Not only do you have the over 200 functions defined in SQL Server, you can also define your own, what are referred to as user-defined functions, sometimes abbreviated to UDFs. So let's say I've got a piece of SQL here which is doing a sub-query and what this is doing right now is finding the company name for the customer who has placed the largest order. Okay, it's a simple example but this should do the trick. Let's imagine that I want to get this page of information 25 times a day.

So I'd like a function that returns it. Well I can start off with this SQL that I have, but I do need to provide a few more pieces of information for me to describe what this function is and for a start, I am going to have to give it some kind of name. Now functions often take parameters. So I do have to tell SQL Server does this one have any parameters or does it have no parameters. And then I've also got to say what is returned by the function.

So most of what I am going to have to write is actually wrapping around the contents the actual behavior of this function that I'm going to do. Well, luckily however SQL Server can help you a little bit with that and there are two ways of getting that. I have my Template Explorer open on the right-hand side. If yours is closed, you can get it from the View menu and just hitting Template Explorer and you'll find that in the Function folder, you actually have several boilerplate sets of code for creating functions.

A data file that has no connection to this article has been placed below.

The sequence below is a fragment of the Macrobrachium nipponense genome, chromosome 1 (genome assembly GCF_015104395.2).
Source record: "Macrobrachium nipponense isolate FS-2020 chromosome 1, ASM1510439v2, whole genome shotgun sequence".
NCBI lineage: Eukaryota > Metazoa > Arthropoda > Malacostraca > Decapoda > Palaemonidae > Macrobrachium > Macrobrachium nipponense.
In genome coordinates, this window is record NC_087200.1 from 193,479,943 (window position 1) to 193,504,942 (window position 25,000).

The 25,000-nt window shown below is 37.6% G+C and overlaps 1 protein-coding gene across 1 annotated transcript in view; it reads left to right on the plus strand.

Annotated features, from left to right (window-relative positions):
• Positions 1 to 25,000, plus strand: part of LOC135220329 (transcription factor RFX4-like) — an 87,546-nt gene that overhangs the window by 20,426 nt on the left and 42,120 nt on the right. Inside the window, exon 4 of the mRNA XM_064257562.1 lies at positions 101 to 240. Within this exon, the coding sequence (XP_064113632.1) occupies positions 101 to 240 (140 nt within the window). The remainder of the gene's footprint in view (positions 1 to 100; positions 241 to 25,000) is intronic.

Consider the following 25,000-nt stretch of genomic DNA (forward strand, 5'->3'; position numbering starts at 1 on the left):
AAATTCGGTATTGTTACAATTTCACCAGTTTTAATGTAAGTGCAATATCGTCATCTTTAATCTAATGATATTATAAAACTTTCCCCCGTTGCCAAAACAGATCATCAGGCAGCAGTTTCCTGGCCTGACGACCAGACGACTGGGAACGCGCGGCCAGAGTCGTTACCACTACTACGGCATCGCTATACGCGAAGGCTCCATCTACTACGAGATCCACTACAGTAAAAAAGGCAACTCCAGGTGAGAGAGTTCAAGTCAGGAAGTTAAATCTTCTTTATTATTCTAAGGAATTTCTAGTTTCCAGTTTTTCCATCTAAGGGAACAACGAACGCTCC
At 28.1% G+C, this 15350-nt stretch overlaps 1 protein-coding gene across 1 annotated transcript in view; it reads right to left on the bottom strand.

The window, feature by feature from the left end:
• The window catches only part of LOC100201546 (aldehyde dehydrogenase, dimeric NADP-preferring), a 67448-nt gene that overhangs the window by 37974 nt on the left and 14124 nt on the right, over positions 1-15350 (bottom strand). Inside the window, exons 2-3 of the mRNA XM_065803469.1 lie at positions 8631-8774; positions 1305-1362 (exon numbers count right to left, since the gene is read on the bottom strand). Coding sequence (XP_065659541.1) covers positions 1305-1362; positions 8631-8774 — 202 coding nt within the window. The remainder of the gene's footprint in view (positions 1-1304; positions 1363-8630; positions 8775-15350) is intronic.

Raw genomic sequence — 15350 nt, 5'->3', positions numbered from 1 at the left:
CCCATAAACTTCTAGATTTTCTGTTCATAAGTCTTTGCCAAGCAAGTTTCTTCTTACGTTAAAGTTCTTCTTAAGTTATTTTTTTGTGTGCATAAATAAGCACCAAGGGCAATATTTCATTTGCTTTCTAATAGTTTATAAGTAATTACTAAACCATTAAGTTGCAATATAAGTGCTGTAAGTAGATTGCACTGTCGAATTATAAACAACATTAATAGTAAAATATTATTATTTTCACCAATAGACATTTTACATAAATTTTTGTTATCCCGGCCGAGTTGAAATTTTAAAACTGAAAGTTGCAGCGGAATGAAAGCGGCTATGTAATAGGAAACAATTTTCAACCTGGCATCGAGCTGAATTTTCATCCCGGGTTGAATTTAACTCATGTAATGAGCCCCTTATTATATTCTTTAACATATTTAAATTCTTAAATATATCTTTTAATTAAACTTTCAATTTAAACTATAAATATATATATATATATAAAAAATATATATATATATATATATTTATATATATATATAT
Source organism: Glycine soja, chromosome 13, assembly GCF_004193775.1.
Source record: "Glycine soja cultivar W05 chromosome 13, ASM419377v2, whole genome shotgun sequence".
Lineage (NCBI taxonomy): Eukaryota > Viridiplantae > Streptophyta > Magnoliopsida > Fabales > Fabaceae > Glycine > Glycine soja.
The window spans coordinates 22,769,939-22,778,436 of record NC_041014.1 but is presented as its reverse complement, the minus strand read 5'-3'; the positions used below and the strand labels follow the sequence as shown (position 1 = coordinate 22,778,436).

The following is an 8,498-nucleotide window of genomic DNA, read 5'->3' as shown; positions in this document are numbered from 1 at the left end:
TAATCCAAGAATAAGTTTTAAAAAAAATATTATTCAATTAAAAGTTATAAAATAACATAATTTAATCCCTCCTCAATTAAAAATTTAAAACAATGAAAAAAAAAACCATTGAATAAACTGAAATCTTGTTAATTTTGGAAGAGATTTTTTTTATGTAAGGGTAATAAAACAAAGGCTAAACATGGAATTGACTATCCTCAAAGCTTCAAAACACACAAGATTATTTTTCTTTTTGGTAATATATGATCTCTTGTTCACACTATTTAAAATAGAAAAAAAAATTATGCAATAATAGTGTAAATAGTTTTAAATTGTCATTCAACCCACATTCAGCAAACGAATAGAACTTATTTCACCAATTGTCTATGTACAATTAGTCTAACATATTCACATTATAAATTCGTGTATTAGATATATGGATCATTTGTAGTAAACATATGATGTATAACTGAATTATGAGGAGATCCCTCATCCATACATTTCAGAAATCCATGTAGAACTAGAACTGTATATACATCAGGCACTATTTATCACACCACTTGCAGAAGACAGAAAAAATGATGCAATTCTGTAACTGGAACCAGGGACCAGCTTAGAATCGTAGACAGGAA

Inline function, table-valued function, multi-statement function, scalar function new menu, and scalar-valued function. Well, this one is quite simple. We are going to return a scalar function, which is the most common. It's the single value. So I have a couple of choices here. Well, which one should I pick? They both do the same thing but just let me show you the difference. If I pick me Create Scalar-valued Function and double click that, what it gives me is some boilerplate code here that sets me through what I've got to do.

Now this is all right, but I actually prefer the other one, which is this guy, Create Scalar Function (New Menu). It's a bit longer but most of it's a comment. Now this is the same one that you would get if you drilled down into the database that you want, found in your Programmability folder, opened up Functions, opened up Scalar-valued Functions and then right click and set New Scalar-valued Function. Now that's what we want. So I might as well do that. Now the boilerplate code that Microsoft provides has a lot of green comments and I am just going to pull those out for readability right now.

But there's a couple of places you could work with them. Let me close this to give us a bit more room to breathe. The first lines up at the top are just a couple of good settings. SET ANSI_NULLS ON SET QUOTED IDENTIFIER OFF and these are really about how things like equality comparisons are happening. I could actually remove these lines from this code. It would work nonetheless but I am just going to leave them there, because this is the stuff that we're interested in. Create function. well, I said on my other tab here that I needed a section for a name, I needed a section for parameters and a return value, and then what does the function do.